"Snow Crash" and Medicine - The rise of the modern Gargoyle

Revisiting Snow Crash

Neal Stephenson's breakthrough SciFi novel published in 1992, has often been revisited due to its so-called predictions for the future of technology in society. For those unfamiliar with Snow Crash, the plot boils down to the main character, named (of all things) 'Hiro Protagonist' and his path in preventing the downfall of the metaverse and society at the hands of a virus propagated via the equivalent of social media, all the while existing in a world that is virtually unrecognizable, and has been consumed by corporate greed. Sounds nuts right? It is, and why I love it.

Snow Crash gets pegged for numerous ideas that have slowly come into being in the two decades since its publication. These include: Rise of MMOs, Social Media, Google Earth, Digital Transactions (Bitcoin), and various other tech developments that can still make you go, "Could that work?" Im not saying it was too far reaching. The Hero of the story is a sword-wielding cyber hacker still using a laptop. But hey, you can't predict everything (smartphones).

But, one thing that recently given me pause in the past few years has been the topic of wearables in society, and healthcare at large, and some sections from Snow Crash that touch on wearable computing.

What's a 'Gargoyle?'

In several instances over the course of Snow Crash, the reader is introduced to the concept of a human that has decided to deconstruct the form of their computer, and strap it over the course of the body. In effect, wearables! Well not quite, as the following portion demonstrates:

Gargoyles represent the embarrassing side of the Central Intelligence Corporation. Instead of using laptops, they wear their computers on their bodies, broken up into separate modules that hang on the waist, on the back, on the headset. They serve as human surveillance devices, recording everything that happens around them. Nothing looks stupider; these getups are the modern-day equivalent of the slide-rule scabbard or the calculator pouch on the belt, marking the user as belonging to a class that is at once above and far below human society. They are a boon to Hiro because they embody the worst stereotype of the CIC stringer. They draw all the attention. The payoff for this self-imposed ostracism is that you can be in the Metaverse all the time, and gather intelligence all the time.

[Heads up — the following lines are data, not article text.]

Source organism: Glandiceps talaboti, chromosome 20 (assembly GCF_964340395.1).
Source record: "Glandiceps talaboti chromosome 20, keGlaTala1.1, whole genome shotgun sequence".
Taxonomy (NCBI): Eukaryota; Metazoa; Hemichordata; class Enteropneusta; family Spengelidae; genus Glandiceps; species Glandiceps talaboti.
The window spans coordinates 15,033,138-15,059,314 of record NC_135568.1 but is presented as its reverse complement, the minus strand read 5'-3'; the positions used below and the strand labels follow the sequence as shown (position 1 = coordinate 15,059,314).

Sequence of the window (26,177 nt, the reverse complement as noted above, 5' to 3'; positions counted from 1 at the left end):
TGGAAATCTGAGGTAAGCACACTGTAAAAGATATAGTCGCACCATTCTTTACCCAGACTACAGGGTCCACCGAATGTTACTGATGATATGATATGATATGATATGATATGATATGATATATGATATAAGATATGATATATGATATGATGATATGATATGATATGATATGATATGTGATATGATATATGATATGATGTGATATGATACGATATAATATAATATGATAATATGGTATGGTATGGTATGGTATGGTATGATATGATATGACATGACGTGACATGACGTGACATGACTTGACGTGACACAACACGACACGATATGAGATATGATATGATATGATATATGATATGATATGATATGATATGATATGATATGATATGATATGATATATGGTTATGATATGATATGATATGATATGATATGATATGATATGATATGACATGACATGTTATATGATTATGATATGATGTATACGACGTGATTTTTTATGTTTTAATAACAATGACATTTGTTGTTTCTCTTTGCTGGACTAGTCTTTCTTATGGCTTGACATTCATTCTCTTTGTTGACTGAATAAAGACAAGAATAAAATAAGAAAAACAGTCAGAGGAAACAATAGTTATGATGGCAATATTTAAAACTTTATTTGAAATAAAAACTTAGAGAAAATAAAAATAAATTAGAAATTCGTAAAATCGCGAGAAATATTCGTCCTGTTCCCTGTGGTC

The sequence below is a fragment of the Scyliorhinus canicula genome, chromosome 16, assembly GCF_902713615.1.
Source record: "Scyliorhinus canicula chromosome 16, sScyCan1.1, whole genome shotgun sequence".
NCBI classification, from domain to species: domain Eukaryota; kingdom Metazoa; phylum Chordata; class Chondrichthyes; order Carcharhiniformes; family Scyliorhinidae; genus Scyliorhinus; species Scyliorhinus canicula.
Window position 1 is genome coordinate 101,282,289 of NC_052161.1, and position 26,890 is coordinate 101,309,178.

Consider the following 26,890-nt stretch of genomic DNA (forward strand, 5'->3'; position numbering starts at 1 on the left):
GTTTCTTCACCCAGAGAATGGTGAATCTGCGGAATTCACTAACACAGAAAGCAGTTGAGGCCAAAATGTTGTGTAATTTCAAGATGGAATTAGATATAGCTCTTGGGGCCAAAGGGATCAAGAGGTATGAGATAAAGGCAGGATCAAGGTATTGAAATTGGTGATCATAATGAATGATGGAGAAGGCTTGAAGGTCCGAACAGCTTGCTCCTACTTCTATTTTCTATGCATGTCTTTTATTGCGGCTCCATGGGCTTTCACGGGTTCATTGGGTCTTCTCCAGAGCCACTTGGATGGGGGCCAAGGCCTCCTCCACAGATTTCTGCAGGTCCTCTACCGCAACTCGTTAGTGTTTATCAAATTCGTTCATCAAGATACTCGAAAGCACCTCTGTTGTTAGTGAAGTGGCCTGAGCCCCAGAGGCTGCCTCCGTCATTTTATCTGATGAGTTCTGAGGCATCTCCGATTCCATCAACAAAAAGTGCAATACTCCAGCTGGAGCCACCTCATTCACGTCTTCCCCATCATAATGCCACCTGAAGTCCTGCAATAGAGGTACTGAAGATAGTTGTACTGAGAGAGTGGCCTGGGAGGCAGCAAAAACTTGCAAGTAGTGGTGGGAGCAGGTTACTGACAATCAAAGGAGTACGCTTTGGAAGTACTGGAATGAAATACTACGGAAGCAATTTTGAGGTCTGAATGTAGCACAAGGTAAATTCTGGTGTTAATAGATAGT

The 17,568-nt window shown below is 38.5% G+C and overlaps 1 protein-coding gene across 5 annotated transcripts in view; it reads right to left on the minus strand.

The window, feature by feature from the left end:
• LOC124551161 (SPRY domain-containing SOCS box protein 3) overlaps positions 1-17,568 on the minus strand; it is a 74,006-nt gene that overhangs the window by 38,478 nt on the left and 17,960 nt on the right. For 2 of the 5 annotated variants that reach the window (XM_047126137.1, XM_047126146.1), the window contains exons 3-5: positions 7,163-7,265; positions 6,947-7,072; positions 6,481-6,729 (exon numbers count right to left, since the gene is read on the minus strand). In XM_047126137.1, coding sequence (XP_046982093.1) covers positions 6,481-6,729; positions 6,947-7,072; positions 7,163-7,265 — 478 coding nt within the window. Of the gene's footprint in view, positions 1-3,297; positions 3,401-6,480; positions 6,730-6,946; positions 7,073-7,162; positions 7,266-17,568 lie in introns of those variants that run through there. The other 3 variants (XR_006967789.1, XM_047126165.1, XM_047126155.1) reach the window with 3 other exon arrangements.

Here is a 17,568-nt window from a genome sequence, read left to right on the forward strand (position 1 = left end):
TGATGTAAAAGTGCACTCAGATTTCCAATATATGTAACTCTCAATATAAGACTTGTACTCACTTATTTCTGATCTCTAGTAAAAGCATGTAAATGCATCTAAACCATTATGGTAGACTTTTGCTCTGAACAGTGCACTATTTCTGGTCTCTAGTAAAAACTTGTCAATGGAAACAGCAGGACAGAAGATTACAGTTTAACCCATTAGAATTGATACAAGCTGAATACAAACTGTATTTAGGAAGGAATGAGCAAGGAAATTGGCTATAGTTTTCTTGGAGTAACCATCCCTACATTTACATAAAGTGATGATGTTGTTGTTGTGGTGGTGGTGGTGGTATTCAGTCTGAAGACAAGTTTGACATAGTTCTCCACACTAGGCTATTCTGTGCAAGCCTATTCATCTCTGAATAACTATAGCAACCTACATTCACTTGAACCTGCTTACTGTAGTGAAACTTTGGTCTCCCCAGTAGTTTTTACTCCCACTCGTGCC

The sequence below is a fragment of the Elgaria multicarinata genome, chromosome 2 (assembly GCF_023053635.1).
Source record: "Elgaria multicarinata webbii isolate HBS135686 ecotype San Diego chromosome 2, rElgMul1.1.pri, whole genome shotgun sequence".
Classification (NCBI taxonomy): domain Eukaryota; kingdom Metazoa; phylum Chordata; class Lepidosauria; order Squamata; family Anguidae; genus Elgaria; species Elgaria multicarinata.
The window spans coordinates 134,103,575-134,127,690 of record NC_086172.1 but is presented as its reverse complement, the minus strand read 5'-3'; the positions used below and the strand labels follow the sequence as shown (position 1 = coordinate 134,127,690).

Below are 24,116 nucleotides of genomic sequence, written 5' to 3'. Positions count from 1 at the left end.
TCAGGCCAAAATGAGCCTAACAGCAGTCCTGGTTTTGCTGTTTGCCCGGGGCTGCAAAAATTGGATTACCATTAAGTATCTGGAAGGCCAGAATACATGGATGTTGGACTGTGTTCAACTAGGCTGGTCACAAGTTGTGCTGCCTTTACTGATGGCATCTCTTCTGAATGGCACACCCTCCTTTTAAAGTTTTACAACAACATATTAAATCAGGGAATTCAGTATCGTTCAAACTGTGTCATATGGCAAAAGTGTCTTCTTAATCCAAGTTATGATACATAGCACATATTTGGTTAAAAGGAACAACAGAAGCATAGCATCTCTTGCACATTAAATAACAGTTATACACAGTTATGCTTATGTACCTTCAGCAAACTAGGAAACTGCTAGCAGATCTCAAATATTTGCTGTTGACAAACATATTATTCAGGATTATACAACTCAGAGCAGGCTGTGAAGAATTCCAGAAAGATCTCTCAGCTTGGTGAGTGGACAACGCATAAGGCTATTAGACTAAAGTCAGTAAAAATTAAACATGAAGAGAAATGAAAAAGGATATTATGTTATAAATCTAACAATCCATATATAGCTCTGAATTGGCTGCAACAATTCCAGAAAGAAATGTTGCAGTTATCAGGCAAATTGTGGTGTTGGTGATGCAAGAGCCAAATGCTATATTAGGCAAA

— Snow Crash

Ok, so Snow Crash doesn't necessarily put this in a nice light. Which is actually the current case, when you see the current euphemism for those using Google Glass being called 'Glassholes.' 

For me, the idea of wearable computing, that can extend human mental processing power and capabilities of not only collecting as much data about themselves and their environment and then sharing it seems an inevitable point as technology progresses. Most of our modern SciFi reaches this point, and even one of my favorite series Ghost in the Shell touches on this constantly (however, in that series we're talking full on cyborg and melding of human and technology beyond the topic of wearables, I mean, it's full on "Do androids dream of electric sheep" stuff there).

So why do I bring this up and make the connection? I think we are going to get some interesting terms for individuals that choose to be connected at all time. We may develope new terms for patients. Are they 'Smart' Patients? Maybe a term mixing the quantified self and other relevant terms? I'm not sure, and I'm not that creative. Combine this with Eric Topol's recent article in WSJ about mobile technology and medicine, and we are beginning to see the shift towards acceptance of this technology in healthcare and daily lives.  In any event, for myself at least, I find it interesting to see myself living in a time where the modern gargoyle may become an actual thing in society, and may have huge impacts on how we engage in our lives and with one another.